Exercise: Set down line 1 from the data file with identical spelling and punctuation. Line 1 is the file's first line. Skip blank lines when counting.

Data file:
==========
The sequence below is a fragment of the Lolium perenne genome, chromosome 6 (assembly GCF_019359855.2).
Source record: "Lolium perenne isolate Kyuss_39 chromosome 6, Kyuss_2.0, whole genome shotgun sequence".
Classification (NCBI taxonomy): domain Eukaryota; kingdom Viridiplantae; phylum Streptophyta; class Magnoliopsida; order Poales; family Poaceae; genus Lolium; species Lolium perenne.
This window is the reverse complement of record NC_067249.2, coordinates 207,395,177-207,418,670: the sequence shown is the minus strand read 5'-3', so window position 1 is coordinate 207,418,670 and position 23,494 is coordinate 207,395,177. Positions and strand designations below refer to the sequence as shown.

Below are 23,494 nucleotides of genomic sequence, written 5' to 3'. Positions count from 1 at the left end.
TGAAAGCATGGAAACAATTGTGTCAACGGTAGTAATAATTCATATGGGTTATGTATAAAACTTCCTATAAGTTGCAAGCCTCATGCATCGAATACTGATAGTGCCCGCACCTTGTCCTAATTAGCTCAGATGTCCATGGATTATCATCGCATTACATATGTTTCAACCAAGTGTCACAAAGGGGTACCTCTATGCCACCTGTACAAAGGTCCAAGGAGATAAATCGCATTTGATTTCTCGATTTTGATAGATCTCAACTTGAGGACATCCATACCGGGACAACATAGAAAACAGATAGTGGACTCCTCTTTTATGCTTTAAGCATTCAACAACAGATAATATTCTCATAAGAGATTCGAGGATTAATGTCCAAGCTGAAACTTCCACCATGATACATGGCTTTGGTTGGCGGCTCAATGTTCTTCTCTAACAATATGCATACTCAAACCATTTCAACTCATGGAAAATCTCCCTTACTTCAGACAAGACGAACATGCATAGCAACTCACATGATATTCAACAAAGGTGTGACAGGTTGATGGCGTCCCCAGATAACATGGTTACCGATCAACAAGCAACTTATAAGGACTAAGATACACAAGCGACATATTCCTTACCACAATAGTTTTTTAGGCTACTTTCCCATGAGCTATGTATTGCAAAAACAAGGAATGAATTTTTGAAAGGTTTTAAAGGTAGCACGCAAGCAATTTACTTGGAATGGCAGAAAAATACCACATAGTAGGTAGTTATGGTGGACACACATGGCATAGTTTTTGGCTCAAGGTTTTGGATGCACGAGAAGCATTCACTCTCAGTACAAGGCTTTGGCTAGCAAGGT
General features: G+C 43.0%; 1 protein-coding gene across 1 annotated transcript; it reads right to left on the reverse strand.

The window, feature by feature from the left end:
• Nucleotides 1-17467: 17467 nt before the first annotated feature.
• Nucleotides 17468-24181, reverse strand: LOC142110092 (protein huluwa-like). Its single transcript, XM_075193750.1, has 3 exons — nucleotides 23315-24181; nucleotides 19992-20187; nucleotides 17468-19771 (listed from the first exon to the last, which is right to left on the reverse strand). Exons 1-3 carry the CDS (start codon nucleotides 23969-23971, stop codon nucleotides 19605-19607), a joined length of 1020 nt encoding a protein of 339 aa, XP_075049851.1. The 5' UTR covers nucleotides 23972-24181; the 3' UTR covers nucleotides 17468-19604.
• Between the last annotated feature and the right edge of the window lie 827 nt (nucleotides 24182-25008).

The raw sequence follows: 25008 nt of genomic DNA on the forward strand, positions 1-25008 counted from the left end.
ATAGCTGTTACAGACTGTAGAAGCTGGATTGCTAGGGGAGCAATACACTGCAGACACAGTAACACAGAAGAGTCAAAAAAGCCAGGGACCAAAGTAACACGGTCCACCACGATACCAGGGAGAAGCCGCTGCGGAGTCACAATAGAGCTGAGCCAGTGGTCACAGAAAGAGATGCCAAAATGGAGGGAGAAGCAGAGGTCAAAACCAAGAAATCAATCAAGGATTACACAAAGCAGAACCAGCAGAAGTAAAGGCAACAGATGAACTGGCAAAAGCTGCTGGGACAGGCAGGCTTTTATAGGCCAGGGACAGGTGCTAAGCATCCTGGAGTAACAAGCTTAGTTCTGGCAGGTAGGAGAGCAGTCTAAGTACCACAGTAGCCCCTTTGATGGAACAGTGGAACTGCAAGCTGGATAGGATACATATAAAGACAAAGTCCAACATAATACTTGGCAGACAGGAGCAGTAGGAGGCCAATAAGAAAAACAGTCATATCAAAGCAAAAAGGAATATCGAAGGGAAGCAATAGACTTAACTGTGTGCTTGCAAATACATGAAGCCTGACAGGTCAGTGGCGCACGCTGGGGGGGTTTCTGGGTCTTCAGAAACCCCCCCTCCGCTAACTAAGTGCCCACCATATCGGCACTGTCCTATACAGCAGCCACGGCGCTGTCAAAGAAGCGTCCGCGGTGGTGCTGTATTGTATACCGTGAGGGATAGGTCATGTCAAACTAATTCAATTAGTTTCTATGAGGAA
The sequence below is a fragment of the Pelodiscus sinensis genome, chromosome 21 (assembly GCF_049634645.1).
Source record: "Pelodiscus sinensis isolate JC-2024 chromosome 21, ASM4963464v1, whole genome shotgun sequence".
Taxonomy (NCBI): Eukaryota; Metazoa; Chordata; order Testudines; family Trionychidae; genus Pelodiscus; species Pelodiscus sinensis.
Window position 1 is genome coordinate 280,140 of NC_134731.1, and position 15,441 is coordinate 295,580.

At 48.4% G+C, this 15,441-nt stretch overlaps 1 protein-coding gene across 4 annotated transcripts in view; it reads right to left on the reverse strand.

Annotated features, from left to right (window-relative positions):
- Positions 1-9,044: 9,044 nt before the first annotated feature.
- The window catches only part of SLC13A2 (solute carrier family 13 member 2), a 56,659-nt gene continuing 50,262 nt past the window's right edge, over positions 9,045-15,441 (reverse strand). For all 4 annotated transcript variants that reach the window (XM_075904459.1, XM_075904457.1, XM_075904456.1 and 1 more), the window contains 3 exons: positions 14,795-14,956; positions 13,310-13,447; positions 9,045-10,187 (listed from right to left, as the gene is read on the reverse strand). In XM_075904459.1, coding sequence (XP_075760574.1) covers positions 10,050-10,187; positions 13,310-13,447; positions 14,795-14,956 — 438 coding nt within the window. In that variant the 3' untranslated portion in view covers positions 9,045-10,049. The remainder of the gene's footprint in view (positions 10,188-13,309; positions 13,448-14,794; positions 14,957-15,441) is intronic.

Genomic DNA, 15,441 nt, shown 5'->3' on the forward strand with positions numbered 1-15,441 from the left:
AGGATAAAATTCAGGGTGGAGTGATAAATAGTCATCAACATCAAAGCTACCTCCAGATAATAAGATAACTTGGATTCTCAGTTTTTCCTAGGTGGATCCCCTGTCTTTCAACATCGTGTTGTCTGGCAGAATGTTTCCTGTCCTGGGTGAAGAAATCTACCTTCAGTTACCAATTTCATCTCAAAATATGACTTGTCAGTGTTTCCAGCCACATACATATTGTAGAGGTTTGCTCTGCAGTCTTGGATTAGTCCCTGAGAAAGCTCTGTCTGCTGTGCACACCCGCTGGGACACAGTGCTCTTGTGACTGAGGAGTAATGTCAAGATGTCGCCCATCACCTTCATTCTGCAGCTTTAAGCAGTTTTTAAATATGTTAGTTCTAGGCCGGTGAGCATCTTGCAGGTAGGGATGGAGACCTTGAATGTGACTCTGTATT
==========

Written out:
The sequence below is a fragment of the Lolium perenne genome, chromosome 6 (assembly GCF_019359855.2).